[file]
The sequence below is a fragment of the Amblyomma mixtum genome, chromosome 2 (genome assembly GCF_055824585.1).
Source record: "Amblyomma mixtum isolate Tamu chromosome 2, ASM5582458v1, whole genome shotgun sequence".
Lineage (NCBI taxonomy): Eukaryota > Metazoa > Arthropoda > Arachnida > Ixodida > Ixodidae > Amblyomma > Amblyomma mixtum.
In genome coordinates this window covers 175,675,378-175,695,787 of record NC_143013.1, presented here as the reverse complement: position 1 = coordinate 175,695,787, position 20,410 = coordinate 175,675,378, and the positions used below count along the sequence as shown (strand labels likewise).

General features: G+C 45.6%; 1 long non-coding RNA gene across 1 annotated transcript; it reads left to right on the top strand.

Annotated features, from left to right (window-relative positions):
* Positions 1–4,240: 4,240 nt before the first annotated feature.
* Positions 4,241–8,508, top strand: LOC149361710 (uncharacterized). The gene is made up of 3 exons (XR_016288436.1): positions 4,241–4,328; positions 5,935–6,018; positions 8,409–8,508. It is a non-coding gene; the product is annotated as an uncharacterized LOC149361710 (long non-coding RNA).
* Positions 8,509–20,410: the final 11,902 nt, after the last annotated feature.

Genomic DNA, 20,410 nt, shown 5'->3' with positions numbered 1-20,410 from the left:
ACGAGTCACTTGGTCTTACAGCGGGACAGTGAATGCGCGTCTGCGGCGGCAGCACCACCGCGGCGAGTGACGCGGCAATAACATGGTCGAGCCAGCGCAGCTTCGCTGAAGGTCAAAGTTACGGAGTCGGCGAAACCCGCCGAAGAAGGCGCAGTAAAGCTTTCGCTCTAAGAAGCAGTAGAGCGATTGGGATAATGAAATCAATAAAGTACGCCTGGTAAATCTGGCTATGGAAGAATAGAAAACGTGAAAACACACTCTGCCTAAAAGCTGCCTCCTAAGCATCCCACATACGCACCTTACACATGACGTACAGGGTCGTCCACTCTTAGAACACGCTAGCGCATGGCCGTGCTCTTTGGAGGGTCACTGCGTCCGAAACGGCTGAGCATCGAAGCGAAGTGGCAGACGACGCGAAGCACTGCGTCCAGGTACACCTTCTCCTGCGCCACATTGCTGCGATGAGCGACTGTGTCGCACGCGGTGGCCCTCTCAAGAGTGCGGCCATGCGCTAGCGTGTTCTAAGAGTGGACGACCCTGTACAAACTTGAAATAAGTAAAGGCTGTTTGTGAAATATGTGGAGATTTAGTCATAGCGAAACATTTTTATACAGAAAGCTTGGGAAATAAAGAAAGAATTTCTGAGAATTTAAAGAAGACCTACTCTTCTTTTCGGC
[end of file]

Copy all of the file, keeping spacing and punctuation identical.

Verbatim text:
The sequence below is a fragment of the Amblyomma mixtum genome, chromosome 2 (genome assembly GCF_055824585.1).
Source record: "Amblyomma mixtum isolate Tamu chromosome 2, ASM5582458v1, whole genome shotgun sequence".
Lineage (NCBI taxonomy): Eukaryota > Metazoa > Arthropoda > Arachnida > Ixodida > Ixodidae > Amblyomma > Amblyomma mixtum.
In genome coordinates this window covers 175,675,378-175,695,787 of record NC_143013.1, presented here as the reverse complement: position 1 = coordinate 175,695,787, position 20,410 = coordinate 175,675,378, and the positions used below count along the sequence as shown (strand labels likewise).

General features: G+C 45.6%; 1 long non-coding RNA gene across 1 annotated transcript; it reads left to right on the top strand.

Annotated features, from left to right (window-relative positions):
* Positions 1–4,240: 4,240 nt before the first annotated feature.
* Positions 4,241–8,508, top strand: LOC149361710 (uncharacterized). The gene is made up of 3 exons (XR_016288436.1): positions 4,241–4,328; positions 5,935–6,018; positions 8,409–8,508. It is a non-coding gene; the product is annotated as an uncharacterized LOC149361710 (long non-coding RNA).
* Positions 8,509–20,410: the final 11,902 nt, after the last annotated feature.

Genomic DNA, 20,410 nt, shown 5'->3' with positions numbered 1-20,410 from the left:
ACGAGTCACTTGGTCTTACAGCGGGACAGTGAATGCGCGTCTGCGGCGGCAGCACCACCGCGGCGAGTGACGCGGCAATAACATGGTCGAGCCAGCGCAGCTTCGCTGAAGGTCAAAGTTACGGAGTCGGCGAAACCCGCCGAAGAAGGCGCAGTAAAGCTTTCGCTCTAAGAAGCAGTAGAGCGATTGGGATAATGAAATCAATAAAGTACGCCTGGTAAATCTGGCTATGGAAGAATAGAAAACGTGAAAACACACTCTGCCTAAAAGCTGCCTCCTAAGCATCCCACATACGCACCTTACACATGACGTACAGGGTCGTCCACTCTTAGAACACGCTAGCGCATGGCCGTGCTCTTTGGAGGGTCACTGCGTCCGAAACGGCTGAGCATCGAAGCGAAGTGGCAGACGACGCGAAGCACTGCGTCCAGGTACACCTTCTCCTGCGCCACATTGCTGCGATGAGCGACTGTGTCGCACGCGGTGGCCCTCTCAAGAGTGCGGCCATGCGCTAGCGTGTTCTAAGAGTGGACGACCCTGTACAAACTTGAAATAAGTAAAGGCTGTTTGTGAAATATGTGGAGATTTAGTCATAGCGAAACATTTTTATACAGAAAGCTTGGGAAATAAAGAAAGAATTTCTGAGAATTTAAAGAAGACCTACTCTTCTTTTCGGC